U.S. Capitol BuildingEnlarge Photo
Late last week, Congressional leaders reached an agreement on a $1.1 trillion spending bill that would fund the government through September.
The negotiations lasted until just days before members of Congress were set to leave Washington for the holiday season, creating concern over the potential for another government shutdown in the weeks leading up to that date.
While a shutdown was avoided, environmental advocates may not be entirely pleased with the resulting budget.
Signed by President Barack Obama Friday, the spending deal cuts Environmental Protection Agency (EPA) funding to its lowest level since 2008, according to CNN.
The bill also included a provision to lift a decades-old ban on oil exports.
This could lead to increased domestic production, which in turn would "inevitably lead to more drilling, more spilling, and more global-warming pollution," said advocacy group Environment America.
Electric power plant outside Ithaca, New YorkEnlarge Photo
Congressional Republicans, meanwhile, hailed the measure as a victory both because of the expected economic boost to oil-producing states, and because reinstating oil exports is generally not supported by their Democratic opponents.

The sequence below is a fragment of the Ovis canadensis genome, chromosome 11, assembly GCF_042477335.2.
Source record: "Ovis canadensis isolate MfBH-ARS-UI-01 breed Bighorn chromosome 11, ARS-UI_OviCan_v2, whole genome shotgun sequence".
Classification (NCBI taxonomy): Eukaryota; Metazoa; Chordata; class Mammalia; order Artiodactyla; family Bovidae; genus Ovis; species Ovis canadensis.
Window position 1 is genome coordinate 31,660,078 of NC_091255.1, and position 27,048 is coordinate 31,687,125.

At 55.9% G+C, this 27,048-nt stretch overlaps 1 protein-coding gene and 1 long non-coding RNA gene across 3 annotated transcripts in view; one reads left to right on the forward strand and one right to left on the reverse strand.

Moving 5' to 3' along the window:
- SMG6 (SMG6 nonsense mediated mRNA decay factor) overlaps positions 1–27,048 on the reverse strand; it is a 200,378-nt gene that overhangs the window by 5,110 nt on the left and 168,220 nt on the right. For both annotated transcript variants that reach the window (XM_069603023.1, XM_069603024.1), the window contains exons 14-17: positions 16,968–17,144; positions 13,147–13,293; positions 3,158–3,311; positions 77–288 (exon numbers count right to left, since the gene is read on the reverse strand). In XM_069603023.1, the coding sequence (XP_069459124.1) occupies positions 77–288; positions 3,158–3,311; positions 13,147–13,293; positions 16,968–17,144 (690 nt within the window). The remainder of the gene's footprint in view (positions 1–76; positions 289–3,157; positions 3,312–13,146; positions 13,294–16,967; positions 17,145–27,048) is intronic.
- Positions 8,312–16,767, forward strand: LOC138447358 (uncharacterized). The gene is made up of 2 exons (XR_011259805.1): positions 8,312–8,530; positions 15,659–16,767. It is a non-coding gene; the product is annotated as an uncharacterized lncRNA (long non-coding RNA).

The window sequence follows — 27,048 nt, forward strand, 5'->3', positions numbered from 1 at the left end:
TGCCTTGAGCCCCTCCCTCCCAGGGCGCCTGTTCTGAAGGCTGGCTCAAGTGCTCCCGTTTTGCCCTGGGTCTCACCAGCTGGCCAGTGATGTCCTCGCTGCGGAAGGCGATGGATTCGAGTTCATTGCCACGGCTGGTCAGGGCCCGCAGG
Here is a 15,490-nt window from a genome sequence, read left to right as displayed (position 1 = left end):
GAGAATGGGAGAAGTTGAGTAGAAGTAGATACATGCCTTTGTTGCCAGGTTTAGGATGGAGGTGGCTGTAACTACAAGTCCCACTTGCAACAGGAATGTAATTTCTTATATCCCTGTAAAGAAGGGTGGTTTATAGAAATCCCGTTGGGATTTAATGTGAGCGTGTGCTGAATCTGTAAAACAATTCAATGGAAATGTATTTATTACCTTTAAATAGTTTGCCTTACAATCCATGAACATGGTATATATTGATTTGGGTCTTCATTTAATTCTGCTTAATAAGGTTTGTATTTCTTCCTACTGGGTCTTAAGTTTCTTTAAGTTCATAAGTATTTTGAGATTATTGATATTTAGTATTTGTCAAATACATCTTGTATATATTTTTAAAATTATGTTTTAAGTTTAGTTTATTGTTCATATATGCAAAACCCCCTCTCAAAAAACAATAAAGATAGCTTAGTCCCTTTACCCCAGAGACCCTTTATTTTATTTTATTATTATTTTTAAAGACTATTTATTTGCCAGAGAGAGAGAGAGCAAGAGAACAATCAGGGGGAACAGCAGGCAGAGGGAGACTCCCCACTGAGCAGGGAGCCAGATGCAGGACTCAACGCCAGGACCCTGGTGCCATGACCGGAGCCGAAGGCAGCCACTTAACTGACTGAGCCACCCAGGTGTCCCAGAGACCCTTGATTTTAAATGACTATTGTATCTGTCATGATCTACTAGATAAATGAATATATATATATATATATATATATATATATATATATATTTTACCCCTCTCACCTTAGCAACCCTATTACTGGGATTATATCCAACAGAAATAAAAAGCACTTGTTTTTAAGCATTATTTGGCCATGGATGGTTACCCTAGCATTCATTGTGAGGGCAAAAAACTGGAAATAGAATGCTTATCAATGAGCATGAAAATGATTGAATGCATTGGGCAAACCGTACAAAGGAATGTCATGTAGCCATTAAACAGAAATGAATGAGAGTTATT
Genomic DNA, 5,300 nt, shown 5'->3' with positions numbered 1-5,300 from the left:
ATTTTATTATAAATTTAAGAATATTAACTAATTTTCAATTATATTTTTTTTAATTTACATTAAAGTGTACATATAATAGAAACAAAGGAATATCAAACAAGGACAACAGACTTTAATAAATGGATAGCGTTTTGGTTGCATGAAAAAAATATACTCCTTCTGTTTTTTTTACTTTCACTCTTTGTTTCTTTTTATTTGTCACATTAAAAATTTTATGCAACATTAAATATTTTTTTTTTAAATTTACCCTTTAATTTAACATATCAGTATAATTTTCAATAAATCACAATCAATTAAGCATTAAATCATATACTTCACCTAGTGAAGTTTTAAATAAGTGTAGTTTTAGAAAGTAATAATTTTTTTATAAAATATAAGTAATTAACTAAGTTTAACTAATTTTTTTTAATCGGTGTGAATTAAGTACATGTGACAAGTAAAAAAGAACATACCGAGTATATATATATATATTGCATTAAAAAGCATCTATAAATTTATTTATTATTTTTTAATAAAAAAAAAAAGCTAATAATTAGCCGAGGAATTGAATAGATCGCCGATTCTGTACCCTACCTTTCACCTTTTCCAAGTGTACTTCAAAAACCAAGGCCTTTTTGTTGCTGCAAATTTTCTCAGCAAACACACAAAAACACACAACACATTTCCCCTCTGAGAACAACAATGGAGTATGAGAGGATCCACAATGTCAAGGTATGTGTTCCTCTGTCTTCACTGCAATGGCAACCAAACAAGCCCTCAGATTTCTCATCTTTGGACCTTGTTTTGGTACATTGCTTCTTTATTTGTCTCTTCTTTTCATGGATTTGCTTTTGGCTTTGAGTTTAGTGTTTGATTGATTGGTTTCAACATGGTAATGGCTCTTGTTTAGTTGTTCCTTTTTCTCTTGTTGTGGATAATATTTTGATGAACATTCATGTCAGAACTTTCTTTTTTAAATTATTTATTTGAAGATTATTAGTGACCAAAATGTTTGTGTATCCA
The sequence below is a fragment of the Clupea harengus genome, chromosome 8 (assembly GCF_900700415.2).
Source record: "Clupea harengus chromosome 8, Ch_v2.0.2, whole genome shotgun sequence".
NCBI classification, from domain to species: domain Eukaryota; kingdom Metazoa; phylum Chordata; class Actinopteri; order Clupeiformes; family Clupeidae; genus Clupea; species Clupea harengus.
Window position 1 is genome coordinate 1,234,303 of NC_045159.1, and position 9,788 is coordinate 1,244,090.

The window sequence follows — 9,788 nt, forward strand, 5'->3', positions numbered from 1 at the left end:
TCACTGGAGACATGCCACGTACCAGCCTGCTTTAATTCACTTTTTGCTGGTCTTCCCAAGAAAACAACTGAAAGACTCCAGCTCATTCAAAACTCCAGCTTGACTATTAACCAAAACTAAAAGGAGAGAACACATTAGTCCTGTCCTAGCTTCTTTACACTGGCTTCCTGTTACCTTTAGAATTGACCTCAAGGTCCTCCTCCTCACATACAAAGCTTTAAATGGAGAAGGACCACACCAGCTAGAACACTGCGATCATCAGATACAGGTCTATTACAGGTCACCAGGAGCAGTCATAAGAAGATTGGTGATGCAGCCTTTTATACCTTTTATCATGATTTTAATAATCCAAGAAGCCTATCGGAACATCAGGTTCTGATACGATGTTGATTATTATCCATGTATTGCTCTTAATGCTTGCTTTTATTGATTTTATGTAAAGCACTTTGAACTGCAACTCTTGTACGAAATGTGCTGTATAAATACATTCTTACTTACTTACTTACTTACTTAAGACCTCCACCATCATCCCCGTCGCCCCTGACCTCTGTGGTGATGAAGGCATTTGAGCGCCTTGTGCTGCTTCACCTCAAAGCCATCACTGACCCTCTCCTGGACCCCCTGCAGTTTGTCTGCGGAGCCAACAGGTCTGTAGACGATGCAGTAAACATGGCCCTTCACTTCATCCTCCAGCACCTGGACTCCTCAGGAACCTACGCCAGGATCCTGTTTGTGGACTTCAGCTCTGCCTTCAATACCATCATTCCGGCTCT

And a list of their talking points about the measure highlighted the EPA funding cut.
But lifting the ban on oil exports likely helped Democrats keep other measures meant to reduce carbon emissions in place.
Negotiators rejected numerous attempts to stop the Obama Administration from enforcing its Clean Power Plan, which limits carbon emissions from power plants.
Finalized over the summer, this new set of rules allows the EPA to use its Clean Air Act authority to regulate power plant emissions--something that has never been done before.
Among other things, the Clean Power Plan includes a mandate to cut electrical utilities' carbon emissions 32 percent from 2005 levels by 2030.
wind farmEnlarge Photo
It is also expected to curtail construction of new coal-fired power plants, and force a greater reliance on renewable energy.
The rules call for renewable sources to eventually account for 28 percent of U.S. electrical-generation capacity.
Despite the cuts in EPA funding, the Obama Administration claims the agency will still have enough resources to enforce the Clean Power Plan rules.
In addition, the budget bill extends Federal tax credits for wind and solar power for four to six years.